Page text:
Of 648 eligible patients, 574 were analyzed. Is it possible that exclusion of 74 patients creates a spurious effect of second-generation rFVIII on inhibitors among the other 574 patients? Again, that would require a complex scenario, in which the excluded patients were either predominantly low inhibitor-risk patients who used second-generation FVIII, or high inhibitor-risk patients who used third-generation FVIII. This is farfetched, even more so when one looks at the reasons for most exclusions: no or pending informed consent in one centre (n = 22) and insufficient data available (n = 32).

Another cause of selection bias might be incomplete follow-up of a part of the study population. However, patients were censored from the analyses at the time of last follow-up. Follow-up for the reported analyses ended May 2011 (see Supplementary material). There is no reason to believe that the end of follow-up was influenced by anything else than calender time. This implies that selection bias cannot explain the observed association.

Some have suggested that the comparison between the specific recombinant products was not clearly described as a separate objective in the protocol of the RODIN study and should therefore be regarded as a post hoc analysis and accordingly accompanied by a different interpretation of the P-value [2]. The study protocol is publicly available at the PedNet website (www.pednet.nl); it states: ‘The objective of the RODIN Study is to examine the role of risk factors for inhibitor development among patients with mild/moderate/severe haemophilia A and B. Potential risk factors for inhibitor development: treatment characteristics like age of first infusion of FVIII, type and purity of coagulation factor concentrates used for treatment, dose and frequency of clotting factor administrations. Number, type and severity of haemorrhages (joint, muscle or intracranial), surgery, infections, use of antibiotics and other medications, allergic diseases, vaccinations and the response to vaccinations, FVIII/FIX gene mutation, family history of inhibitors and duration of breast feeding'. As the analysis was prespecified, the P-value may be interpreted in a frequentist fashion, which implies that the likelihood of observing this difference, while in reality there is no difference, is less than 2%.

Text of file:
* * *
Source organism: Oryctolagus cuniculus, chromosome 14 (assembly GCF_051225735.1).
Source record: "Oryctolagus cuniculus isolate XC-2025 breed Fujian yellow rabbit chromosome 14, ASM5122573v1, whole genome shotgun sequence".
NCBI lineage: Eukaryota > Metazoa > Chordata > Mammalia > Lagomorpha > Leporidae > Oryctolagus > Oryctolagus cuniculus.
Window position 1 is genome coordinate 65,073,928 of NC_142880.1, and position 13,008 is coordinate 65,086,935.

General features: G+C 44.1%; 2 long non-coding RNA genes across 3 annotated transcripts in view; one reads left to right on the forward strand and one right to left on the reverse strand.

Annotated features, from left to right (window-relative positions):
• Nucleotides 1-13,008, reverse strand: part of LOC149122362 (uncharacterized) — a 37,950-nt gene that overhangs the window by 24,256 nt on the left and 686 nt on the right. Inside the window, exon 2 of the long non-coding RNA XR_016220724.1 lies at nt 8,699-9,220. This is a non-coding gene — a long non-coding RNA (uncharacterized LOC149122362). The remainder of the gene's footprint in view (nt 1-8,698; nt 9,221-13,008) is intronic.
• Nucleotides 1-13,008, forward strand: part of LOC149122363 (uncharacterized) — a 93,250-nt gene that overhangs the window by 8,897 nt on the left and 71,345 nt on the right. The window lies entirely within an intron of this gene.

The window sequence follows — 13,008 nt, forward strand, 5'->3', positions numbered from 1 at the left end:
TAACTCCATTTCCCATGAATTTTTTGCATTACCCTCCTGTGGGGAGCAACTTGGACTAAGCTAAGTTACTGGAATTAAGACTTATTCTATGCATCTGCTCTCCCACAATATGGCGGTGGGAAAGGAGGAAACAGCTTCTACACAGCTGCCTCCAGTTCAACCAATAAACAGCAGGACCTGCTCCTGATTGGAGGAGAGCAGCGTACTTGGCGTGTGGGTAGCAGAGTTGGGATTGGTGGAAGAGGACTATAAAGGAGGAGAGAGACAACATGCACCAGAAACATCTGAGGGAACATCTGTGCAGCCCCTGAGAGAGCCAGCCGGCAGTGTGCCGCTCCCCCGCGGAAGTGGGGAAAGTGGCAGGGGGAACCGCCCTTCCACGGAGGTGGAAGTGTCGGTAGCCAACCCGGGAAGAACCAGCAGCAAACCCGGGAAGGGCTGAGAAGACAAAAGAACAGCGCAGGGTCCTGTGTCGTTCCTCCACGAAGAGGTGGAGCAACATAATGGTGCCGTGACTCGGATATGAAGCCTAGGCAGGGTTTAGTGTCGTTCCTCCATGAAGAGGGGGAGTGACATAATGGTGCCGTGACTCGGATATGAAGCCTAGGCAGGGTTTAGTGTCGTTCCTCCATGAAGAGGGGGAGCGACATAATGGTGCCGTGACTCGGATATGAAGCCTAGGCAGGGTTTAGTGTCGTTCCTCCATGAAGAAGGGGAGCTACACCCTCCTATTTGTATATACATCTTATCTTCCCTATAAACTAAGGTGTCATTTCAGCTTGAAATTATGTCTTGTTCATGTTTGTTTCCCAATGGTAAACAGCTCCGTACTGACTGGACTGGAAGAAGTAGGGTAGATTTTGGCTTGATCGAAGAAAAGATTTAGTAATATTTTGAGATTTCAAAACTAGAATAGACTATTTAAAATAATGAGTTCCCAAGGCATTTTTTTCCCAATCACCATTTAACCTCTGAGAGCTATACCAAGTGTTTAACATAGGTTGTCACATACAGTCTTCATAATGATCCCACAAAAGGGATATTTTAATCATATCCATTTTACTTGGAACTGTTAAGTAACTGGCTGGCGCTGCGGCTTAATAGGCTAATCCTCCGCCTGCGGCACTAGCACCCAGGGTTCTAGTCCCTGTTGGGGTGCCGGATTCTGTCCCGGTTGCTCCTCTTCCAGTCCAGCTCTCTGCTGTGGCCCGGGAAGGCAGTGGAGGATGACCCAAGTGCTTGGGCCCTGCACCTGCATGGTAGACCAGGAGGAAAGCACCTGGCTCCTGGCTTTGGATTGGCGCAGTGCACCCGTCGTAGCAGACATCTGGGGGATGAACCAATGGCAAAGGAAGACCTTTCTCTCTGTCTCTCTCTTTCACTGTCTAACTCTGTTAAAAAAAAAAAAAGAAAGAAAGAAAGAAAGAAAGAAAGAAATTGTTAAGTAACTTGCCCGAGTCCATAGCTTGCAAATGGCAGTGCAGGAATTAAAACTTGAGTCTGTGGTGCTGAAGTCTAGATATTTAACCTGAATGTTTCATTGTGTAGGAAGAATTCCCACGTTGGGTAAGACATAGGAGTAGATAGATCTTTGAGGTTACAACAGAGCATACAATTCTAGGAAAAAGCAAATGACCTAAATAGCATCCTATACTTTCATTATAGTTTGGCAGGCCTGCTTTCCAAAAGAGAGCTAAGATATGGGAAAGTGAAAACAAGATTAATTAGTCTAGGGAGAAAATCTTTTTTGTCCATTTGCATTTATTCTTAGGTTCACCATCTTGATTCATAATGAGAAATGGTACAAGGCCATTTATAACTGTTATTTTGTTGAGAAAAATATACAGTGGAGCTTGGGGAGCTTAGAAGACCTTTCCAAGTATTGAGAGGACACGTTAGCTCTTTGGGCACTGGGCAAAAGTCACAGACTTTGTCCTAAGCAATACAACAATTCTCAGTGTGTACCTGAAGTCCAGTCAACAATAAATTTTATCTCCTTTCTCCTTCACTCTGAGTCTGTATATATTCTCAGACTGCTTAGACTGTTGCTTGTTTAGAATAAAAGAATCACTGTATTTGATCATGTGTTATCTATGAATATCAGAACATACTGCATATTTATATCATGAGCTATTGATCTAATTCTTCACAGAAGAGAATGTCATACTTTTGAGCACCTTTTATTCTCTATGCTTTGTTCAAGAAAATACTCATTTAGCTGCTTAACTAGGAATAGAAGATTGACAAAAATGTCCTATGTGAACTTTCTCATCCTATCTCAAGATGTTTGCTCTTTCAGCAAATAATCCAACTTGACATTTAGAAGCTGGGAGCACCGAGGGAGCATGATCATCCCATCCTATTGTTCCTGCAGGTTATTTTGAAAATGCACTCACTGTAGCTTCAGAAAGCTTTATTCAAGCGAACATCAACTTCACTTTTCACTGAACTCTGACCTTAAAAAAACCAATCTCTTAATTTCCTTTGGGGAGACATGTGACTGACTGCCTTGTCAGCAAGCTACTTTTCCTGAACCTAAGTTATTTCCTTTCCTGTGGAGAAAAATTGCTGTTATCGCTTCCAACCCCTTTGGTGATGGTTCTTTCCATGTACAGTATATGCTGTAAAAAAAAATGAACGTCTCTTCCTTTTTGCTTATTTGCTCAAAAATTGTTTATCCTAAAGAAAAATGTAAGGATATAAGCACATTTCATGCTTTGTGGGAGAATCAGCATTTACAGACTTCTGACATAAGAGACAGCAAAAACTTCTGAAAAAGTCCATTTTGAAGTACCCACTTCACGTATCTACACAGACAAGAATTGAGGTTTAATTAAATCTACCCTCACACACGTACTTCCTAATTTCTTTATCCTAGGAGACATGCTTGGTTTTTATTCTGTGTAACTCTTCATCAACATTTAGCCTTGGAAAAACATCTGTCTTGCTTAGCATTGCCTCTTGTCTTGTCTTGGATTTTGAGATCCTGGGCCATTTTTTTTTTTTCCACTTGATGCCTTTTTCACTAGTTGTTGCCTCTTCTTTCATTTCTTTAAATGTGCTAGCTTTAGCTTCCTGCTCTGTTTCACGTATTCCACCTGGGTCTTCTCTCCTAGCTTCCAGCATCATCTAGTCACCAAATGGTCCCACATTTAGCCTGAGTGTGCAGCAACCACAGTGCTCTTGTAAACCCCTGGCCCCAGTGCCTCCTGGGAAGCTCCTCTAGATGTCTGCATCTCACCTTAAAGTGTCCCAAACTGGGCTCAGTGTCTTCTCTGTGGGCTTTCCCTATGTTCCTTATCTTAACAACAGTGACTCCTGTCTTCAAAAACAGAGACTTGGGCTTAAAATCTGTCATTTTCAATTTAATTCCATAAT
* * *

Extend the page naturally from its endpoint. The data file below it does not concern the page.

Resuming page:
None of the proposed alternative explanations to a causal one offers a satisfying explanation for the observed association, so the likelihood that the association is causal is considerable. A biological mechanism underpinning the observation, although not necessary, would lend further credibility. The literature does indeed provide evidence that may explain the observations. A plausible explanation is that the second-generation rFVIII contains more FVIII protein in aggregate form [10].